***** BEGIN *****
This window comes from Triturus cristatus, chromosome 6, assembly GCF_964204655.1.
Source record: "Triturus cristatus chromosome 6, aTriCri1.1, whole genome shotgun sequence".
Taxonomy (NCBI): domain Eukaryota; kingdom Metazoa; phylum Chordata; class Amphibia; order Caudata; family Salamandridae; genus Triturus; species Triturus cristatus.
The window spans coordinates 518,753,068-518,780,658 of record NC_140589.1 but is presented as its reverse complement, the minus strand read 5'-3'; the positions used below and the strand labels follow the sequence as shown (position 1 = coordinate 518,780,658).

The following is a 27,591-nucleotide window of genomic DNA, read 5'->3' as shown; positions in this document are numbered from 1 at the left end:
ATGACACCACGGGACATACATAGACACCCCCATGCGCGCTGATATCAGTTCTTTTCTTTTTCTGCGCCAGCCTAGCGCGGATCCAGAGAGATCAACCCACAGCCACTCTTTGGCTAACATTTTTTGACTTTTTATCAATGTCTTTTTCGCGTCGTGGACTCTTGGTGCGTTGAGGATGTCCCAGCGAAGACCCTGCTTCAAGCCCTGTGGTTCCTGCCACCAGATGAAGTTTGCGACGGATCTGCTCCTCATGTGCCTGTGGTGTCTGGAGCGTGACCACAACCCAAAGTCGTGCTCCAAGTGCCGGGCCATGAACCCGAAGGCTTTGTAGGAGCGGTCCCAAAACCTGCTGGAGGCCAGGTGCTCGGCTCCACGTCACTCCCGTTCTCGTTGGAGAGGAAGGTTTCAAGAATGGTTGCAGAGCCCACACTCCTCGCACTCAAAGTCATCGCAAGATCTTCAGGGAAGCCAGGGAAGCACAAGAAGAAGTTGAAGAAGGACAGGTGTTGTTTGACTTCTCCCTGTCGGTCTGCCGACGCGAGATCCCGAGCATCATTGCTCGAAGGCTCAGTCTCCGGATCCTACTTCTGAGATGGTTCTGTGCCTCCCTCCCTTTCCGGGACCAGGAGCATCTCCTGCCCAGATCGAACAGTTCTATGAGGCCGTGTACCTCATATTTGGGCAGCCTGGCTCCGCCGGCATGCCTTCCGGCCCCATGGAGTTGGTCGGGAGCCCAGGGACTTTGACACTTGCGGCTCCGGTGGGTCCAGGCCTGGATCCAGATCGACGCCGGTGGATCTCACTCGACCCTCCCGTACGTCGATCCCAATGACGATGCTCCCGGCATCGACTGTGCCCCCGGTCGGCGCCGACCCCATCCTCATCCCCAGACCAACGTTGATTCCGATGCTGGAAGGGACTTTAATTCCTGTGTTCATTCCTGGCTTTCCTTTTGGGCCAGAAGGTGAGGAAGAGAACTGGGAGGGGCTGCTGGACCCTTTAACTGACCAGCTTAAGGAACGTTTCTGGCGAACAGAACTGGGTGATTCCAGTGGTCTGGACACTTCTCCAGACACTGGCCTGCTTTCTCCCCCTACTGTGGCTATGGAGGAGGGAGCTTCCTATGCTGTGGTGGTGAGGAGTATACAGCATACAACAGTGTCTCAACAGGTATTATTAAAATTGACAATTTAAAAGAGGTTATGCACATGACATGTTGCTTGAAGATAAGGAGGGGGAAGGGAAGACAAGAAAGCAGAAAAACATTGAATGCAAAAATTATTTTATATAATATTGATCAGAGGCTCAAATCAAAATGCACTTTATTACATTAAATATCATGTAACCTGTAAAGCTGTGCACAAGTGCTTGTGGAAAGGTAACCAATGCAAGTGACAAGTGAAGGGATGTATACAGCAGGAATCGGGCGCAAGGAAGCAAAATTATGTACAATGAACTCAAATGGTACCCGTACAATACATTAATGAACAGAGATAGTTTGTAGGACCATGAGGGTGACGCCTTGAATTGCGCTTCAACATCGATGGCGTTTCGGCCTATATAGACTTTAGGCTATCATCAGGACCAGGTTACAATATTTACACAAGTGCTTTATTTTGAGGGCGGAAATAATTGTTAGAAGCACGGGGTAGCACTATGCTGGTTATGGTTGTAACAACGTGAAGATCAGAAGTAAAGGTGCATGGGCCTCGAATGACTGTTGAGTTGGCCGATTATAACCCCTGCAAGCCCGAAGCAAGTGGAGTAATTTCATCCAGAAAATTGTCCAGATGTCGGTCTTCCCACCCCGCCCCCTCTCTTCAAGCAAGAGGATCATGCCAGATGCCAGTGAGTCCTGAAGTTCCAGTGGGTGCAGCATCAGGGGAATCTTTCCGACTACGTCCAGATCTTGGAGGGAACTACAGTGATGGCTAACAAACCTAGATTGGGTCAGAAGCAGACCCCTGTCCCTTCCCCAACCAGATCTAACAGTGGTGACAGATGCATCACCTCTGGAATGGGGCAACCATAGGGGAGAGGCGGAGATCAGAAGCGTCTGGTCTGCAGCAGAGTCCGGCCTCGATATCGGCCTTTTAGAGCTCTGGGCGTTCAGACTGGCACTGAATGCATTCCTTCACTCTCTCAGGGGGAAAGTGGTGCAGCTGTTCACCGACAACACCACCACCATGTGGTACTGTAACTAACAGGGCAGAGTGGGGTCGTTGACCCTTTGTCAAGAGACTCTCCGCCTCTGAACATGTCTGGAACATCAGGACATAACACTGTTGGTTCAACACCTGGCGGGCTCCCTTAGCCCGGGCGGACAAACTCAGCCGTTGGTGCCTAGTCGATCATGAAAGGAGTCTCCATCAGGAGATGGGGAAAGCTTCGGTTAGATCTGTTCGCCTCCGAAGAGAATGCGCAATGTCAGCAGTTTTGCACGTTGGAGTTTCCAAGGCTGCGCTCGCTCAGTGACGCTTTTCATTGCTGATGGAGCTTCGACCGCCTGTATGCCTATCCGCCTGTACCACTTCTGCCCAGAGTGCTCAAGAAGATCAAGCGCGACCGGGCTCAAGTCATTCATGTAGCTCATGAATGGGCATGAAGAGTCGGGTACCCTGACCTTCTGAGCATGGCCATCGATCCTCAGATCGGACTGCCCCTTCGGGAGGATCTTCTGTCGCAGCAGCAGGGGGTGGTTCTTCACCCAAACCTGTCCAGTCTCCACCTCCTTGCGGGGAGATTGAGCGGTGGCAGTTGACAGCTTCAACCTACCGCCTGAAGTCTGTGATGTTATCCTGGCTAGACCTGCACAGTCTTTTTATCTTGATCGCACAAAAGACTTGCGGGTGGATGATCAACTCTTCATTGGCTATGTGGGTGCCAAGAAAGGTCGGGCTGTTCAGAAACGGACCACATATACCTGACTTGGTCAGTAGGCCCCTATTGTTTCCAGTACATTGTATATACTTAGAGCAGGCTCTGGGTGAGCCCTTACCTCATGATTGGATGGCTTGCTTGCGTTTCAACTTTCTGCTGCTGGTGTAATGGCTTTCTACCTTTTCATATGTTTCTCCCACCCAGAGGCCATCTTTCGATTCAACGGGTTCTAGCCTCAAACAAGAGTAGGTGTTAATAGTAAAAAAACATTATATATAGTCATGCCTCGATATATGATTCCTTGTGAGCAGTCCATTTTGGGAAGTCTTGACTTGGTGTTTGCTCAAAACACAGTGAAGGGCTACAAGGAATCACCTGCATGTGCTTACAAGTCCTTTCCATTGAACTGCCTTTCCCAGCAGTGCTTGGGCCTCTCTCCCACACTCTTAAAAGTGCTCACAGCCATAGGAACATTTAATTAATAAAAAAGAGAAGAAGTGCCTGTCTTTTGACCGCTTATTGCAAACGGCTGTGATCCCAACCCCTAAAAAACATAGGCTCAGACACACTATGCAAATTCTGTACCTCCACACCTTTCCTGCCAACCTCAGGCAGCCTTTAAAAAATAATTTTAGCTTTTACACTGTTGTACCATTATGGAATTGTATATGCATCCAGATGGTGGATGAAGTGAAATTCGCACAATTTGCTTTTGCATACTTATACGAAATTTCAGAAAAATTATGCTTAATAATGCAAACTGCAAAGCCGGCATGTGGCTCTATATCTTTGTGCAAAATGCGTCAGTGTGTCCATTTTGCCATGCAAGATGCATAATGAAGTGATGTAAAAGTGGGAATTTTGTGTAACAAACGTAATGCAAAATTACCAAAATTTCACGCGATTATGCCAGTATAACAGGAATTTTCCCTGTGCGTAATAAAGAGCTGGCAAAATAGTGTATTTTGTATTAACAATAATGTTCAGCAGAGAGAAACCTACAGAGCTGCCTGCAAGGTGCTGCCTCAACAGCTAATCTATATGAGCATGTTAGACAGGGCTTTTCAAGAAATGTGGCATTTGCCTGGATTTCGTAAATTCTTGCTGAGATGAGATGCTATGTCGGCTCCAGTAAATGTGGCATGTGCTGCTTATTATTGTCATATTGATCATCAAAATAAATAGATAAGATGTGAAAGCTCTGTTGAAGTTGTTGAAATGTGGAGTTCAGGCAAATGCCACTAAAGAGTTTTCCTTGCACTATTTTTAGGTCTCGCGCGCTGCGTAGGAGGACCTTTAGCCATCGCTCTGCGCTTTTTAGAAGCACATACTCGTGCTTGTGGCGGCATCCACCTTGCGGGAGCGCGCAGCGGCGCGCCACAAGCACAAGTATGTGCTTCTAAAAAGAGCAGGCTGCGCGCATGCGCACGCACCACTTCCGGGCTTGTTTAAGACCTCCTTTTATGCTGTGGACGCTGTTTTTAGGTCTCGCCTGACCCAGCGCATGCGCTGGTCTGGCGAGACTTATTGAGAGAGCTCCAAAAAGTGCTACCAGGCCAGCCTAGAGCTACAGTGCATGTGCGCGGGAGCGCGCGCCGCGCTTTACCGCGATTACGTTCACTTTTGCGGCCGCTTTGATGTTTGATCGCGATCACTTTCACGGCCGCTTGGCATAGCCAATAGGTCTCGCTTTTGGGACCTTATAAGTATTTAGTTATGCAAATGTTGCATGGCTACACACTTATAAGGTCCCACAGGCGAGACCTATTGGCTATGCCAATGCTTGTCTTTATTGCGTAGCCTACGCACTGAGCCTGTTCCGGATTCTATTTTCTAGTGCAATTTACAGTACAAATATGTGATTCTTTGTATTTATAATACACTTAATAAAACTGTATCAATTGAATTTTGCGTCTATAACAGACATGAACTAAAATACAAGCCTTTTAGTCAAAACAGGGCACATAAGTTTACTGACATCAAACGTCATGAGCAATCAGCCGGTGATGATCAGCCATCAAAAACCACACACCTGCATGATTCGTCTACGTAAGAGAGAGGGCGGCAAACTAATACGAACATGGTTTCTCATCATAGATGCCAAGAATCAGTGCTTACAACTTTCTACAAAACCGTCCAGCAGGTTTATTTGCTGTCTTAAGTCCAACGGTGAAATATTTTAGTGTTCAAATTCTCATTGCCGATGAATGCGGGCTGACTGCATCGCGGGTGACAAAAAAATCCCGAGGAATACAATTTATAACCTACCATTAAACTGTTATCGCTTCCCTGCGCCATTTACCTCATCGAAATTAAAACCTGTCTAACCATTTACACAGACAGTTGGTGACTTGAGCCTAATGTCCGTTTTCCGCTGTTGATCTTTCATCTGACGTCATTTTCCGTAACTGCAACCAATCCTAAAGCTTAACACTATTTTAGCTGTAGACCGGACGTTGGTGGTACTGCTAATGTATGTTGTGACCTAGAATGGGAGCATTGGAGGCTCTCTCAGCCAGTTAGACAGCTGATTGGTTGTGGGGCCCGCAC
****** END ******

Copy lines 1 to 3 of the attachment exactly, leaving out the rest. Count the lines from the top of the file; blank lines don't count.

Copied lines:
This window comes from Triturus cristatus, chromosome 6, assembly GCF_964204655.1.
Source record: "Triturus cristatus chromosome 6, aTriCri1.1, whole genome shotgun sequence".
Taxonomy (NCBI): domain Eukaryota; kingdom Metazoa; phylum Chordata; class Amphibia; order Caudata; family Salamandridae; genus Triturus; species Triturus cristatus.